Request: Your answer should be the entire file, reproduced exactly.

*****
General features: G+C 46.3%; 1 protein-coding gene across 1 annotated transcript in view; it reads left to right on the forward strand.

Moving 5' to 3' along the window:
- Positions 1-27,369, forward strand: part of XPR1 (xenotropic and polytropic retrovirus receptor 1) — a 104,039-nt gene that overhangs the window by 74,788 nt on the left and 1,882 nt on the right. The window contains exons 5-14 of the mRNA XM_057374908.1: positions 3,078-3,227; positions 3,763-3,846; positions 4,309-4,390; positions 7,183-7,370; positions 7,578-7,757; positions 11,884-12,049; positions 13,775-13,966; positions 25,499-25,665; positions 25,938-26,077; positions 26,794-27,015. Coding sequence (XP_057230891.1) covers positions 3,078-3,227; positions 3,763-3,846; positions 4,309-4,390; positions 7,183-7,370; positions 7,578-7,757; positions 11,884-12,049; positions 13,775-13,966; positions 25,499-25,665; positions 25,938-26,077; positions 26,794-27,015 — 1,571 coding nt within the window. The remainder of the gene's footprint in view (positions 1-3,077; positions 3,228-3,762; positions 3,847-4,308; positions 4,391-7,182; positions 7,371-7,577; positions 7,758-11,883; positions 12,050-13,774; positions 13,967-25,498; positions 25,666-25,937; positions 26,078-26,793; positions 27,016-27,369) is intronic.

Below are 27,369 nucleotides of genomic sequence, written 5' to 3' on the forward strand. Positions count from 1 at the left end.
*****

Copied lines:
General features: G+C 46.3%; 1 protein-coding gene across 1 annotated transcript in view; it reads left to right on the forward strand.

Moving 5' to 3' along the window:
- Positions 1-27,369, forward strand: part of XPR1 (xenotropic and polytropic retrovirus receptor 1) — a 104,039-nt gene that overhangs the window by 74,788 nt on the left and 1,882 nt on the right. The window contains exons 5-14 of the mRNA XM_057374908.1: positions 3,078-3,227; positions 3,763-3,846; positions 4,309-4,390; positions 7,183-7,370; positions 7,578-7,757; positions 11,884-12,049; positions 13,775-13,966; positions 25,499-25,665; positions 25,938-26,077; positions 26,794-27,015. Coding sequence (XP_057230891.1) covers positions 3,078-3,227; positions 3,763-3,846; positions 4,309-4,390; positions 7,183-7,370; positions 7,578-7,757; positions 11,884-12,049; positions 13,775-13,966; positions 25,499-25,665; positions 25,938-26,077; positions 26,794-27,015 — 1,571 coding nt within the window. The remainder of the gene's footprint in view (positions 1-3,077; positions 3,228-3,762; positions 3,847-4,308; positions 4,391-7,182; positions 7,371-7,577; positions 7,758-11,883; positions 12,050-13,774; positions 13,967-25,498; positions 25,666-25,937; positions 26,078-26,793; positions 27,016-27,369) is intronic.

Below are 27,369 nucleotides of genomic sequence, written 5' to 3' on the forward strand. Positions count from 1 at the left end.